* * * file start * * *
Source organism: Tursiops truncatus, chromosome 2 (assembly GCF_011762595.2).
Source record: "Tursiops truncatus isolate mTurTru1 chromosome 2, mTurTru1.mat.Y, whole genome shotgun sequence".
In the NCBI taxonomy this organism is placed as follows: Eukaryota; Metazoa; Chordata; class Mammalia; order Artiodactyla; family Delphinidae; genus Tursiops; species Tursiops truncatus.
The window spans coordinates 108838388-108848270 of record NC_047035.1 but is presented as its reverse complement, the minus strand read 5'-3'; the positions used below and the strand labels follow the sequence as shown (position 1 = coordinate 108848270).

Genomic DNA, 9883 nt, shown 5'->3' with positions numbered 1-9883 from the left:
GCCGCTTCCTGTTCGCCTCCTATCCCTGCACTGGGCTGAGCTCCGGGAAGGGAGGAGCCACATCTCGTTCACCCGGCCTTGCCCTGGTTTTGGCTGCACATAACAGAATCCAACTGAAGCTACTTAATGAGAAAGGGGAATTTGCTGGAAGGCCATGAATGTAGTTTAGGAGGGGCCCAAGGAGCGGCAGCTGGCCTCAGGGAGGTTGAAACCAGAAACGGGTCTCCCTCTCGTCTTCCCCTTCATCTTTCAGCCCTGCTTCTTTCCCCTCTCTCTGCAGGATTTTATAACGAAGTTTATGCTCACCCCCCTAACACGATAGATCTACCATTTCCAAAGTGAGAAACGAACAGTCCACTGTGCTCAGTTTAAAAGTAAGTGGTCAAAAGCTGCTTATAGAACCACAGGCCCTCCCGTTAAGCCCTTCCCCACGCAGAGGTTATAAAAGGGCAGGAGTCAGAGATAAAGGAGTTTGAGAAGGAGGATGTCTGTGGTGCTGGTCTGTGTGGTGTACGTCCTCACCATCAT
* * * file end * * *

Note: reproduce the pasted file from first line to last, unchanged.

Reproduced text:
Source organism: Tursiops truncatus, chromosome 2 (assembly GCF_011762595.2).
Source record: "Tursiops truncatus isolate mTurTru1 chromosome 2, mTurTru1.mat.Y, whole genome shotgun sequence".
In the NCBI taxonomy this organism is placed as follows: Eukaryota; Metazoa; Chordata; class Mammalia; order Artiodactyla; family Delphinidae; genus Tursiops; species Tursiops truncatus.
The window spans coordinates 108838388-108848270 of record NC_047035.1 but is presented as its reverse complement, the minus strand read 5'-3'; the positions used below and the strand labels follow the sequence as shown (position 1 = coordinate 108848270).

Genomic DNA, 9883 nt, shown 5'->3' with positions numbered 1-9883 from the left:
GCCGCTTCCTGTTCGCCTCCTATCCCTGCACTGGGCTGAGCTCCGGGAAGGGAGGAGCCACATCTCGTTCACCCGGCCTTGCCCTGGTTTTGGCTGCACATAACAGAATCCAACTGAAGCTACTTAATGAGAAAGGGGAATTTGCTGGAAGGCCATGAATGTAGTTTAGGAGGGGCCCAAGGAGCGGCAGCTGGCCTCAGGGAGGTTGAAACCAGAAACGGGTCTCCCTCTCGTCTTCCCCTTCATCTTTCAGCCCTGCTTCTTTCCCCTCTCTCTGCAGGATTTTATAACGAAGTTTATGCTCACCCCCCTAACACGATAGATCTACCATTTCCAAAGTGAGAAACGAACAGTCCACTGTGCTCAGTTTAAAAGTAAGTGGTCAAAAGCTGCTTATAGAACCACAGGCCCTCCCGTTAAGCCCTTCCCCACGCAGAGGTTATAAAAGGGCAGGAGTCAGAGATAAAGGAGTTTGAGAAGGAGGATGTCTGTGGTGCTGGTCTGTGTGGTGTACGTCCTCACCATCAT